Love the One You’re With (That Would Be You)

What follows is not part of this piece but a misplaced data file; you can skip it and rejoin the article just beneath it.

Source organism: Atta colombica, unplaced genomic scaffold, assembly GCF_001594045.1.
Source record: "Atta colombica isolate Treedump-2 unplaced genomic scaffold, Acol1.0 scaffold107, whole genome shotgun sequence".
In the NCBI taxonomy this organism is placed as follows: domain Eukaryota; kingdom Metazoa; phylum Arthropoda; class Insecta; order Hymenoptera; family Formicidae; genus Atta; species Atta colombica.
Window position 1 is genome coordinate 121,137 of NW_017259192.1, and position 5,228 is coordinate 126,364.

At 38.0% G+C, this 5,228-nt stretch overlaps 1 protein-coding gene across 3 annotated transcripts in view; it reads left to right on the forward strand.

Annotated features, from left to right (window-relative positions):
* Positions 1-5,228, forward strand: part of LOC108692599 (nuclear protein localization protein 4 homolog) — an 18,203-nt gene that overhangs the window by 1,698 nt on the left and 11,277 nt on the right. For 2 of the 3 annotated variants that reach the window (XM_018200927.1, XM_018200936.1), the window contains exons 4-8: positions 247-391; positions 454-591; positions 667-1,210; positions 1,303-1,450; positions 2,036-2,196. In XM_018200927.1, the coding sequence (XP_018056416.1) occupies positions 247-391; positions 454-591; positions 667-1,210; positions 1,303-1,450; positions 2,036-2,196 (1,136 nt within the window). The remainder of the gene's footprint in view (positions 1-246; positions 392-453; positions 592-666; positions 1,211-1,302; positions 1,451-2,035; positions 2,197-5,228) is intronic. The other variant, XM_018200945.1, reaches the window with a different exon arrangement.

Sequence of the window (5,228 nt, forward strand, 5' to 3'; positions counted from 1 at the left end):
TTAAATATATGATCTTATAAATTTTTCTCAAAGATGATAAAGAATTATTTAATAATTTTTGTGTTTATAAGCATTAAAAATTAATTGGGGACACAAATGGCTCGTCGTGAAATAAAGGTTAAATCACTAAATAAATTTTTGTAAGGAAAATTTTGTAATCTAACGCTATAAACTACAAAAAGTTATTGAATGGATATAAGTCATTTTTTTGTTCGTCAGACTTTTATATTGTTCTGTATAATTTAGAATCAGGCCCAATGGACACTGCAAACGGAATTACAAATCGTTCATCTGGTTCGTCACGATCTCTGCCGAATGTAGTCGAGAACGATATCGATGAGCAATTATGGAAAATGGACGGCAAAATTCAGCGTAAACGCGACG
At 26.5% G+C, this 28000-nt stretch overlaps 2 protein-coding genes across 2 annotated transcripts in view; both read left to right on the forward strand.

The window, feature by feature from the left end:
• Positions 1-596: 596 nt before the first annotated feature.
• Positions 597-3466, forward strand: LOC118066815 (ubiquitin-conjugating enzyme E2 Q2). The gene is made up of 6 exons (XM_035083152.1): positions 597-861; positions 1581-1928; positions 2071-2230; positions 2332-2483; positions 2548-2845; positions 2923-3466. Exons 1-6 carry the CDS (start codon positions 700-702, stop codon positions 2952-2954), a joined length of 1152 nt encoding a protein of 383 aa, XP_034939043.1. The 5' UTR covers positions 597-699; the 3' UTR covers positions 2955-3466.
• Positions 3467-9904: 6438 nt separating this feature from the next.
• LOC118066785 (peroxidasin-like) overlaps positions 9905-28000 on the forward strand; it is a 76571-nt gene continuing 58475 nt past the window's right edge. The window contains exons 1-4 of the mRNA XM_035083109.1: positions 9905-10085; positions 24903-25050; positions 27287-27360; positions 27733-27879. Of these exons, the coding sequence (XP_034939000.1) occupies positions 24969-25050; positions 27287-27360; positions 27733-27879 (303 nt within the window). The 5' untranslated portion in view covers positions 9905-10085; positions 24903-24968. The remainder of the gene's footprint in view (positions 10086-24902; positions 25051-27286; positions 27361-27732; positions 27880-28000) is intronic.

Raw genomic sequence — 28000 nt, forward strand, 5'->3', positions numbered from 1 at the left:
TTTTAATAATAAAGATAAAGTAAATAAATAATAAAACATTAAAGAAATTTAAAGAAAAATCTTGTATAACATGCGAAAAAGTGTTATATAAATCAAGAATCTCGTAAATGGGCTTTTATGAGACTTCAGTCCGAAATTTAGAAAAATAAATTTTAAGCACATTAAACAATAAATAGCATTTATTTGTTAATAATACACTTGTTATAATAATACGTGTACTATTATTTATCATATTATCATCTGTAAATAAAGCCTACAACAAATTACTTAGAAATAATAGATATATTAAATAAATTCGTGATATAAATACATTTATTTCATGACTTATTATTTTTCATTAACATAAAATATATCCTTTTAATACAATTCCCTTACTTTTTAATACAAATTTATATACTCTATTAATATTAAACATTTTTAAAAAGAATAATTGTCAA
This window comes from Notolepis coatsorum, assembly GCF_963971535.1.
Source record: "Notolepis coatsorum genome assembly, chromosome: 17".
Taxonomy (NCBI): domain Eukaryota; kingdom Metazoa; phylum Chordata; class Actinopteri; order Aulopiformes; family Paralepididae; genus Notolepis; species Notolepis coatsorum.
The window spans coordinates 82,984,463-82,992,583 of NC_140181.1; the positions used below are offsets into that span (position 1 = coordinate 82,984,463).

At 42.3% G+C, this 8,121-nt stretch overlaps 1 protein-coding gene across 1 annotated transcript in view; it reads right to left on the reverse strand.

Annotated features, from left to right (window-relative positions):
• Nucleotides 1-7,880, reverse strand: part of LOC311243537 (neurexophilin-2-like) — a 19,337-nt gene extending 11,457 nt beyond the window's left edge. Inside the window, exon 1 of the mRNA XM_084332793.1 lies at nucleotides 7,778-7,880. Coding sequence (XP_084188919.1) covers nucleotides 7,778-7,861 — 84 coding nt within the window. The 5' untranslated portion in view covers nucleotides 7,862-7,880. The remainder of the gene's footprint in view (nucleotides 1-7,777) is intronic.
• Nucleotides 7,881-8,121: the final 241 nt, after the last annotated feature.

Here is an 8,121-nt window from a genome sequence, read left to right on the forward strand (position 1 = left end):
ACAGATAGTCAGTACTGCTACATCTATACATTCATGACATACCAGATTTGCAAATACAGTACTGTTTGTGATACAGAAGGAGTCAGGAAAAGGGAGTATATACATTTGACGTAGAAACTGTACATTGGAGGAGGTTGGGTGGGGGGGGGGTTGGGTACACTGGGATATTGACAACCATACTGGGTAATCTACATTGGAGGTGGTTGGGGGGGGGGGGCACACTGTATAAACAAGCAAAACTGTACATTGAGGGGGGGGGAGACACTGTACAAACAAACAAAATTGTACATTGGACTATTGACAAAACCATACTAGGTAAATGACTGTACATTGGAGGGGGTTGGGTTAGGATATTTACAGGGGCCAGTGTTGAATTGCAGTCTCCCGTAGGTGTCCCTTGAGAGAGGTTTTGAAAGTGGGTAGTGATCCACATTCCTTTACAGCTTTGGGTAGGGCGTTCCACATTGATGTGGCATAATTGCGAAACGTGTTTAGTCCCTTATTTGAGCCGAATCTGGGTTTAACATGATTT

Can you even imagine anything worse than your annoying job? You know the one I mean. That job you go to every single, stupid day with the insensitive boss and the inept subordinates. The job that requires you to bring work home to finish at night and on the weekends, the job that made you miss your daughter’s soccer game when her team made the playoffs. The job that pays you less than you were making five years ago, the job with the lousy benefits and insulting retirement plan. The only thing worse than your unbearable job would be not having a job. Can you imagine anything worse than waking up at oh dark hundred to go sweating through a fetid swamp with a swarmy pack of middle aged, paunchy, balding men? Running with a group of guys who think “Don’t tell those religious zealots any ‘knock, knock’ jokes” is the funniest thing since the Marx Brothers? Tromping through the humidity, dodging bat-sized mosquitoes, grunting with each aching step. What could be worse than trying to stave off inevitable mortality one tedious step after another? The only thing worse than lacing up those sneakers in the dark would be the higher risk for heart disease resulting from not plodding through the bog those early mornings. Sleeping in and inhaling doughnuts would be, in the long term, worse. Here’s the most important one: the only thing worse than your sober life-a life filled with doubt and angst, a life replete with unresolved anxieties and concerns about the future, concerns about the children-would be a life of addiction. Sneaking drinks, blacking out, losing days of your life to blurry memories of shameful behavior. Acquiring risk of kidney failure or sudden, violent death. That was worse. “Life is much to be endured, little to be enjoyed” said Dr. Johnson. The movies teach us that “if only” then everything would be okay. If only Susie would go out with me. If only Susie would fall in love with me. If only Susie would marry me. If only Susie would do things the way I say. If only Susie weren’t so completely unreasonable and impossible to live with. If only Susie would divorce me. If only Susie would accept this perfectly reasonable dissolution of assets agreement. If only Susie would stop suing me for child support. As the therapists say, “No matter where you go, there you are.” “Sideways” is a pleasant enough film, but the idea that the alcoholic protagonist will live happily ever after thanks to the love of a good woman is naïve. The would-be author learns that his book has been rejected for publication so he guzzles from a bucket of spat out wine. His life will not be better as a result of his book being published. His life would be better if he got over his issue with alcohol which is exacerbated by stress. His book was rejected so he drank. If his book had been accepted, he would have gotten drunk to celebrate. He would have gotten drunk if the moon was in Aquarius. Or not. Our issues will not leave us from external sources because our issues are not themselves external. But what if I had a million dollars? With a million dollars I could resolve my debt once and for all; I could make charitable contributions to those causes in which I believe so strongly. I wouldn’t have to worry about where that sixty thousand dollars is going to come from for that tuition payment this year. Wouldn’t I be happier if I won the lottery? Maybe. Briefly. But I’d still be who I am. Eighty-five percent of people who receive big payouts-from personal injury settlements, from inheritance, from lottery wins-are right back where they started within 18 months. Every last dollar is gone. So if having a better job, marrying the girl of your dreams, staying healthy, staying sober aren’t what ultimately make a difference, what hope is there for having a good relationship with your children? Again, the only thing worse than your current relationship with your kids would be some other relationship with your kids. Those people down the street who seem content? They may not be. We never saw what Ward and June Cleaver did when the doors were closed and the cameras turned off. Maybe it’s just as well. If you can’t model contentment for your kids, at least avoid suggesting that “everything would be better if only.” You would get along with your daughter better if she would clean her room? You would be more accepting of your son if he would do his homework? These are bad plans. Loving your kids for who they are rather than what they do is healthier for everyone involved. Which is not to suggest that loving parents accept anything less than the best effort from their children. But exertion is a more meaningful measure than result. "A man's reach should exceed his grasp." But there's no point in being a damn fool about it because your arms don't extend to heaven. I’m not arguing that you be content with mediocrity. Only that you accept that you, and the people you love, are very likely doing the best that they possibly can. And that surface change would be--almost by definition--only skin deep.

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